Vishal: And with that in mind, Alaska, the state, are you originally from there or did the job bring you there?

Shawn: Both, I actually was born and raised here and moved outside when I was approximately 10 years old and I finished my schooling outside, became an aircraft, a certificate, an aircraft mechanic while I lived outside. And that afforded me an opportunity to have a good career, to move back up to the state of Alaska, which I've been here back in the state since 1999.

Vishal: Oh, wow. OK, and with that, what would you say your favorite part about living in Alaska?

Shawn: You know, that's a tough question to answer. I've been able to travel and see quite a bit of the world throughout my life. And in all honesty, you can't imagine calling anywhere else home. But here you're able to do just about anything and everything that you'd like to do if you enjoy the outdoors.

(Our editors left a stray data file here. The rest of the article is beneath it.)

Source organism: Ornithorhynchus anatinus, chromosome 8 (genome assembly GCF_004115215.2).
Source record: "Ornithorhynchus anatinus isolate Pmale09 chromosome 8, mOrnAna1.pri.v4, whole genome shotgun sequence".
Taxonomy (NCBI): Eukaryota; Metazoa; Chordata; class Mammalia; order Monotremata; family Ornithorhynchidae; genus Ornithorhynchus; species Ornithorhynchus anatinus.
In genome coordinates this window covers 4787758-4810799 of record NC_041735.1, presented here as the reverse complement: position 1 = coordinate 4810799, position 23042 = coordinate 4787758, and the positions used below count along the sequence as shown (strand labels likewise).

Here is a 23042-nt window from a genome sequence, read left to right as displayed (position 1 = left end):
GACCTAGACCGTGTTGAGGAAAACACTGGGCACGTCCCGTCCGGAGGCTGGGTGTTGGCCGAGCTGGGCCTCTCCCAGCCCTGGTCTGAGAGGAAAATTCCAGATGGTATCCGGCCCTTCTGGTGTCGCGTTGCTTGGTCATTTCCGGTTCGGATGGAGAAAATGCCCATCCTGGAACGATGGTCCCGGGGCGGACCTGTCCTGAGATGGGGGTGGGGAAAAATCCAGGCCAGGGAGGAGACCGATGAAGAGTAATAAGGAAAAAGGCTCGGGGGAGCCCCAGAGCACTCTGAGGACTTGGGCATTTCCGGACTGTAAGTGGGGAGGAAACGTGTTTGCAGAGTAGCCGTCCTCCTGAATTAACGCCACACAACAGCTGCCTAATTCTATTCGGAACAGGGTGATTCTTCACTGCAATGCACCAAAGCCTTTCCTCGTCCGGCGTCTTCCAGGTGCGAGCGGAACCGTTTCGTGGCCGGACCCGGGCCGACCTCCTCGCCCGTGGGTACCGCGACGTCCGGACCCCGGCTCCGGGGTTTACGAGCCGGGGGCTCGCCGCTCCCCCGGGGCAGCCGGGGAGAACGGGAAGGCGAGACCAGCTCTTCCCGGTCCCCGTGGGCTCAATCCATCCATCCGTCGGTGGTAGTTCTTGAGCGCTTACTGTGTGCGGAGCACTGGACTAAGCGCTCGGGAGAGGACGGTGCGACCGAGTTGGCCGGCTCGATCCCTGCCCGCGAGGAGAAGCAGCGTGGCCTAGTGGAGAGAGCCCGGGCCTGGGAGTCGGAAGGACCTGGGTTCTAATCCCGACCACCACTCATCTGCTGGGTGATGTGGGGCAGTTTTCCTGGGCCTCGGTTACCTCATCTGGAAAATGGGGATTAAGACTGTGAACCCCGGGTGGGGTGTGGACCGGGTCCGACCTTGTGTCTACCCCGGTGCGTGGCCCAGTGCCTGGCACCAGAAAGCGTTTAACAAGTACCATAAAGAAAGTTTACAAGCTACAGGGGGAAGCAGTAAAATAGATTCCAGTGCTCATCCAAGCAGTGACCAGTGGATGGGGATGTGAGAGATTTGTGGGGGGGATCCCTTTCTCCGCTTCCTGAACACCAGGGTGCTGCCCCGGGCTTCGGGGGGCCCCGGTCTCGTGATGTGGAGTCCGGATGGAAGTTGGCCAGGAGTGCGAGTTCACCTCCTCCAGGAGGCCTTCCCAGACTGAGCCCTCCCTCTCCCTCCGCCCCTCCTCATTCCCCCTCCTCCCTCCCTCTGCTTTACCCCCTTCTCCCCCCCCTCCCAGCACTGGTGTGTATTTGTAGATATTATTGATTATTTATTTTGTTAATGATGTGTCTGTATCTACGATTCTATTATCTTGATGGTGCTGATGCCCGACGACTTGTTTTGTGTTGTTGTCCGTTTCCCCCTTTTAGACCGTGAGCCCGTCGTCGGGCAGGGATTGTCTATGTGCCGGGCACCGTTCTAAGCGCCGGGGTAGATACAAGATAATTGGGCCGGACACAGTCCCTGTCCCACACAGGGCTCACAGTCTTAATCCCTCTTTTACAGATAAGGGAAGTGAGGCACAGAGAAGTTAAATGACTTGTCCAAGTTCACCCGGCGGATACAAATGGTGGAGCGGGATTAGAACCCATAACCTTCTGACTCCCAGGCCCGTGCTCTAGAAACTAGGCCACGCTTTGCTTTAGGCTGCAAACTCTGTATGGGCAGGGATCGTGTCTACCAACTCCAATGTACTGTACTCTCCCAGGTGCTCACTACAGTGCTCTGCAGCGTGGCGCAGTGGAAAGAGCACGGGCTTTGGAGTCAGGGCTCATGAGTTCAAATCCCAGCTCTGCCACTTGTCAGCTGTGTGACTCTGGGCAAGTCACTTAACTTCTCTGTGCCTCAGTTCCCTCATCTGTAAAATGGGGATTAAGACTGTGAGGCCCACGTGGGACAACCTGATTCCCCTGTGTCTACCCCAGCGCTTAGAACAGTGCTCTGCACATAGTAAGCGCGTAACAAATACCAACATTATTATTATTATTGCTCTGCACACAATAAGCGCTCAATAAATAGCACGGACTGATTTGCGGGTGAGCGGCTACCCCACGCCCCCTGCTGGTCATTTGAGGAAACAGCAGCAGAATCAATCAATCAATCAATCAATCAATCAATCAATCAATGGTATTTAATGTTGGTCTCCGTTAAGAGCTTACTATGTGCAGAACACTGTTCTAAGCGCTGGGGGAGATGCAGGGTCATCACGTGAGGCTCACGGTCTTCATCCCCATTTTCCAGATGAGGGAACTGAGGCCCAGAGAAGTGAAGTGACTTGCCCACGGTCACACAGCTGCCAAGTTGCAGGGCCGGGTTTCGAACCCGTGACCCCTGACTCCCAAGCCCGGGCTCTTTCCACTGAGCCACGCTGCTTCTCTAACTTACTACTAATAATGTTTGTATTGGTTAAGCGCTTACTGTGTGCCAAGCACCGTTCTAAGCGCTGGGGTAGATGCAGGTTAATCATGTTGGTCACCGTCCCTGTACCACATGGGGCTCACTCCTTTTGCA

We enjoy hunting and fishing, hiking, gardening, harvesting berries when the weather isn't good. I go out to the shop and enjoy woodworking and things like that. We are able to go ATVing and we take our ATV with us when we go out camping and do a lot of things just exploring outdoors.

Well, Shawn, you're convincing me to move out there.

Kenya: Honestly, I really feel like it's time for me to just move to Alaska.

Vishal: You know, I feel the same way. Do Juneau know how much fishing I can do there? … Kenya, I was hoping for a reply. It's like a play on words like Juneau.

Kenya: I did laugh.

Vishal: We can scratch that out. And so, all you pilots out there, if you're interested in a life in Alaska, the southeast or central areas by becoming ASI, the FAA is hiring. Visit FAA.gov/go/asi to learn more.

Kenya: And that's our show for today. Be sure to tune into our next episode, duh. The Air Up There is a podcast from the Federal Aviation Administration. If you like the episode, remember to subscribe and share it with someone else. You can find the FAA on social media @FAA on Facebook, Instagram, and LinkedIn and @FAANews on Twitter and YouTube.

Vishal: Thank you, guys, for listening.